Examples of suitable rooftop area selection (roof applications such as chimneys have been excluded)

The file of roof segments with appropriate slope and aspect was created, and then run through a dissolve function which merges contiguous polygons with a specific common characteristic to produce continuous suitable areas. Next, the rooftop polygon file was converted to a raster file and reclassified. The reclassified hourly hillshade raster files were combined with the rooftop raster by applying Raster Calculator. Employing Python syntax, Raster Calculator accomplishes Map Algebra expressions consisting of various geoprocessing operators on multiple inputs to create a desirable raster [44]. To evaluate the actual practicable roof expanse and the PV installed (nameplate or nominal or rated) capacity, the projected roof areas were determined from building footprints and used to calculate the oblique area of each suitable roof segment.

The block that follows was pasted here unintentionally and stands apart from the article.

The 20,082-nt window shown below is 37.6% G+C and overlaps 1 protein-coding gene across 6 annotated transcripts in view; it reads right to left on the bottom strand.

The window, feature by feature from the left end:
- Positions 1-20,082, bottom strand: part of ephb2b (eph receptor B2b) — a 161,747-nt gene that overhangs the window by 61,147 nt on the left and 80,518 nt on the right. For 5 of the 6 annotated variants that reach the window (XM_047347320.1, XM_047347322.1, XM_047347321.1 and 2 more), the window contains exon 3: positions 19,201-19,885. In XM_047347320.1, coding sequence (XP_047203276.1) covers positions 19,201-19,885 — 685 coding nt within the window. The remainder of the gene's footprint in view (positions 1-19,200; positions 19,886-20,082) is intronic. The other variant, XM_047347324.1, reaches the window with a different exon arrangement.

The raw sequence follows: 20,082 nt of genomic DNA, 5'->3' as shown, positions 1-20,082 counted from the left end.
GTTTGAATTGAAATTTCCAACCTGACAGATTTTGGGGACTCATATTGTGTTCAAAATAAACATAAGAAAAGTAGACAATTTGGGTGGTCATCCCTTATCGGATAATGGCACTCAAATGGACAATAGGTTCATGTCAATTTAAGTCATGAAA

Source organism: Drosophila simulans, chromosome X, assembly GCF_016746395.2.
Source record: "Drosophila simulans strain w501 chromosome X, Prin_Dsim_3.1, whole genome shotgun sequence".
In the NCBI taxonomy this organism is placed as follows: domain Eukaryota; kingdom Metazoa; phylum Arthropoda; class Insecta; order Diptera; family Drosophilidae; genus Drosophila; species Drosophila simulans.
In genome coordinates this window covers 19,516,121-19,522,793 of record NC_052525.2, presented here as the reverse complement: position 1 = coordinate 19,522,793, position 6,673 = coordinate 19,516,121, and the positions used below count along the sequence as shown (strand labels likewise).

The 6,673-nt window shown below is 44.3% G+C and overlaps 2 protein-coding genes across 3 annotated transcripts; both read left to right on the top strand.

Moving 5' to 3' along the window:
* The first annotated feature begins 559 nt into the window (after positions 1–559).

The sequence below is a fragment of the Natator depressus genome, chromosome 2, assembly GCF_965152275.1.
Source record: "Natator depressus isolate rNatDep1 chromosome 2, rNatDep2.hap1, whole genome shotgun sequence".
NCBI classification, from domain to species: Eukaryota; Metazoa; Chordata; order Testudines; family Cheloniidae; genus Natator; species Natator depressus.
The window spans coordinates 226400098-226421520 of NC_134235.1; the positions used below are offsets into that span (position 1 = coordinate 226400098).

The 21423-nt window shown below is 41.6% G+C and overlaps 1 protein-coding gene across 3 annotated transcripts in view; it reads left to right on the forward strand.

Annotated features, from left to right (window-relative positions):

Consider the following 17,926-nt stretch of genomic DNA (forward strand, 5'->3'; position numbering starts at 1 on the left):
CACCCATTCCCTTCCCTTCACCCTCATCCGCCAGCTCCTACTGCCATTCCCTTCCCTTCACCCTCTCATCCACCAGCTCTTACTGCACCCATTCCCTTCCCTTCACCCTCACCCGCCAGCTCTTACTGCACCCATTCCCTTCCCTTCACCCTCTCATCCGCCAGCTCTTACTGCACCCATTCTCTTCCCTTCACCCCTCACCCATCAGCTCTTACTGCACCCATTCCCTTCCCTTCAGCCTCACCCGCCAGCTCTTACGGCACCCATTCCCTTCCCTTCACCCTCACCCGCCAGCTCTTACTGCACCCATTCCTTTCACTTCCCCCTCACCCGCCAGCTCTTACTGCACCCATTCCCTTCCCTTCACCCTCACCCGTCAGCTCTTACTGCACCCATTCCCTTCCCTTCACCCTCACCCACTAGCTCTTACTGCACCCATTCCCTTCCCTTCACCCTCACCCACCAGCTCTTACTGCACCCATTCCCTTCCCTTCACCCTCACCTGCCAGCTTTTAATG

Solar resource evaluation